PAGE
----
Jesus' statement in Luke 23:43 is not so much about the afterlife or what's required of us to get into heaven. It's primary purpose is to depict Jesus' death as undoing the curse of Adam.
Luke presents Jesus as a new Adam.
This is beyond a doubt the purpose in Luke's placement and arrangement of Jesus’ genealogy. Unlike Matthew who places his genealogy at the outset of his gospel, Luke places it immedietly after Jesus’ adult baptism and just prior to the temptations. It’s thus bookended by the issue of Jesus’ sonship. In the baptism God declares Jesus to be His “beloved Son” and in the temptations Satan challenges Jesus, ”if you are the Son of God…”
When all the people were being baptized, Jesus was baptized too. And
as he was praying, heaven was opened and the Holy Spirit descended
on him in bodily form like a dove. And a voice came from heaven: “You
are my Son, whom I love; with you I am well pleased.” (Luke 3:21-22)
Luke then records the genealogy and then...
Jesus, full of the Holy Spirit, left the Jordan and was led by the
Spirit into the wilderness, where for forty days he was tempted[a] by
the devil. He ate nothing during those days, and at the end of them he
was hungry. The devil said to him, “If you are the Son of God, tell
this stone to become bread.” (Luke 4:1-3)
Also instead of beginning with Abraham and working forward to Jesus, as Matthew does (Matthew 1:1-16), Luke genealogy begins with Jesus and works backwards to Adam (Luke 3:23-38). The net effect makes this genealogy a list of sons rather than a list of fathers and points to Adam rather than Jesus.
Matthew is a list of fathers starting with Abraham.
Abraham was the father of Isaac, Isaac the father of Jacob, Jacob the
father of Judah and his brothers, 3 Judah the father of Perez and
Zerah, whose mother was Tamar, Perez the father of Hezron, Hezron the
father of Ram...
Luke is a list of sons ending with Adam and God.
the son of Methuselah, the son of Enoch, the son of Jared, the son of
Mahalaleel, the son of Cainan, 38 the son of Enosh, the son of Seth,
the son of Adam, the son of God.
Of course Luke’s intention is not to diminish Jesus but rather to make a comparison between Jesus and Adam. Both Jesus and Adam are said to be God’s son.
Luke presents Jesus as tempted like Adam.
Jesus’ three temptation follow immediately after the genealogy. If Luke intends to present Jesus like Adam than the temptations could not have been better placed. But Jesus’ success here is merely the beginning of a battle that will continue in the later part of Luke. Luke tells us that after the temptations the devil, ”left him until an “opportune time” (4:13). In Luke, Satan finds this opportunity at the beginning of the crucifixion plot, entering into Judas Iscariot (Luke 22:3).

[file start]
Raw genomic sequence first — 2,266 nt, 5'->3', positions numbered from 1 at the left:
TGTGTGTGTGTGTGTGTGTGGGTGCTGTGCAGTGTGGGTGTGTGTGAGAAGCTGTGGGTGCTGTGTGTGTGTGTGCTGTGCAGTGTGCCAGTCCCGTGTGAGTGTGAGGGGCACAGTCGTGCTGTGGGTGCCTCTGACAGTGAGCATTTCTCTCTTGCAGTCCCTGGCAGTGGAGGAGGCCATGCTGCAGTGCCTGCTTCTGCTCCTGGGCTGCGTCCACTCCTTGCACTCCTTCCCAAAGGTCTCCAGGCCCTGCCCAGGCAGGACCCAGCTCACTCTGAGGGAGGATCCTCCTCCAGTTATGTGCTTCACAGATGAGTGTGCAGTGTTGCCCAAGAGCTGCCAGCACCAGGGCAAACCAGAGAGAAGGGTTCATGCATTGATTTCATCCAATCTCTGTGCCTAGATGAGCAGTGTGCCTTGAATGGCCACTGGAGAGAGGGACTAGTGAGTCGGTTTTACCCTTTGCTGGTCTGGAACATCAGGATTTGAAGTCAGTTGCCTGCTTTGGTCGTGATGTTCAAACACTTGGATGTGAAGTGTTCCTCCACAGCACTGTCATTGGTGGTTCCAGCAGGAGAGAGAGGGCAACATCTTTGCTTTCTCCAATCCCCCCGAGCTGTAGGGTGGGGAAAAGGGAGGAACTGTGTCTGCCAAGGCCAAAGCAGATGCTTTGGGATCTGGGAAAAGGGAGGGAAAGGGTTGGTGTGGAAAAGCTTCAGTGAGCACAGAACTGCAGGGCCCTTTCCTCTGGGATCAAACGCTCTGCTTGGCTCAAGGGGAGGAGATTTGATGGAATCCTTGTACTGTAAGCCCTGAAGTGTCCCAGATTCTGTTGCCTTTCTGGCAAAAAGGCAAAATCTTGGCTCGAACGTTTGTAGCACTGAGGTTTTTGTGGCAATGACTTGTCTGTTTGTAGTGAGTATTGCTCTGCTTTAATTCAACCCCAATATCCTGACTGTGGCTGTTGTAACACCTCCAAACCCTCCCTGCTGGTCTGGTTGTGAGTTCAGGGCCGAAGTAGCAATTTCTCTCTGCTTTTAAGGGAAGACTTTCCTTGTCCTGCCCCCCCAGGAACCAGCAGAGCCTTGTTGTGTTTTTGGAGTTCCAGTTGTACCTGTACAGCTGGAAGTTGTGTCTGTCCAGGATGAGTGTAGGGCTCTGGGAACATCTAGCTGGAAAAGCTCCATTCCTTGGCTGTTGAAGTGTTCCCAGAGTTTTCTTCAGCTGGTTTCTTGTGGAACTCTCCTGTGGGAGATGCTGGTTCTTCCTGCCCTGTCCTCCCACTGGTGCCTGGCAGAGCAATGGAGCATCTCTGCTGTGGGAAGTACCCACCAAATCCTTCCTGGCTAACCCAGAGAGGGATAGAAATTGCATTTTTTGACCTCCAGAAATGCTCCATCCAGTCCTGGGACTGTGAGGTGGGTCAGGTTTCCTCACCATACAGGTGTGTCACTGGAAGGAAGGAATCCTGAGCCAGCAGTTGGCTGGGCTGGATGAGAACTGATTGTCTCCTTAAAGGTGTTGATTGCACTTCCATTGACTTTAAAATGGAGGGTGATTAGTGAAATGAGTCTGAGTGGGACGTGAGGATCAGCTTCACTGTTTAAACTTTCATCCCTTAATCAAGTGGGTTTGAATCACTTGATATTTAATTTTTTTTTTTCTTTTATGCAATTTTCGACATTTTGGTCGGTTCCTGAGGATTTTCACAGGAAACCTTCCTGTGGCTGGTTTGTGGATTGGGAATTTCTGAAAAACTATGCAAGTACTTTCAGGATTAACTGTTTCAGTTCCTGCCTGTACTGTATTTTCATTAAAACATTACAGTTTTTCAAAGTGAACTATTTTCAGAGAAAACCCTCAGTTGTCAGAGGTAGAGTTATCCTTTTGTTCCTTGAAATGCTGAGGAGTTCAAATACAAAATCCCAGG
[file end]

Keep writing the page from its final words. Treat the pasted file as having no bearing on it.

This suggests that the events surrounding the crucifixion are themselves a continuation of the temptation. Certainly there are echoes of the devil’s challenge at the trial when the leaders ask, “Are you the Son of God…” (22:70). And it’s Jesus’ bold “Yes!” which seals his fate, overcoming the potential desire to save his own skin.
As with the other gospels Jesus confession is juxtaposed with Peter’s denial. If Peter’s denial is due to, as Luke tells us, the sifting of Satan (22:31-32) then there is little doubt Satan is also present in this challenging question to Jesus. It echoes the devil’s challenge in the earlier temptations.
Luke presents Jesus undoing the curse of Adam.
At Jesus’ death, the centurion declares, “surely this man was innocent!” Here Luke differs remarkably from the centurion’s confession in the gospels of Matthew and Mark. In those accounts the centurion says, “Truly this man was the Son of God!” Owing to the fact that Luke has already declared Jesus to be the Son of God, it is doubtful that Luke wants to downplay this fact here. Instead it appears the verdict of innocence is in some sense connected to Jesus being like Adam, the Son of God.
For Luke, Jesus’ innocence is not simply in reference to the crime for which He has been charged but instead refers to his victory over all temptation. What Christ has done in his persistent innocence is to reopen the way closed by Adam. Jesus final words to the thief on the cross are directly connected to this second Adam motif, “Truly, I say to you, today you will be with me in Paradise.” “Paradise” is the same Greek word used elsewhere in Septuagint and the book of Revelation for the “garden” of Eden.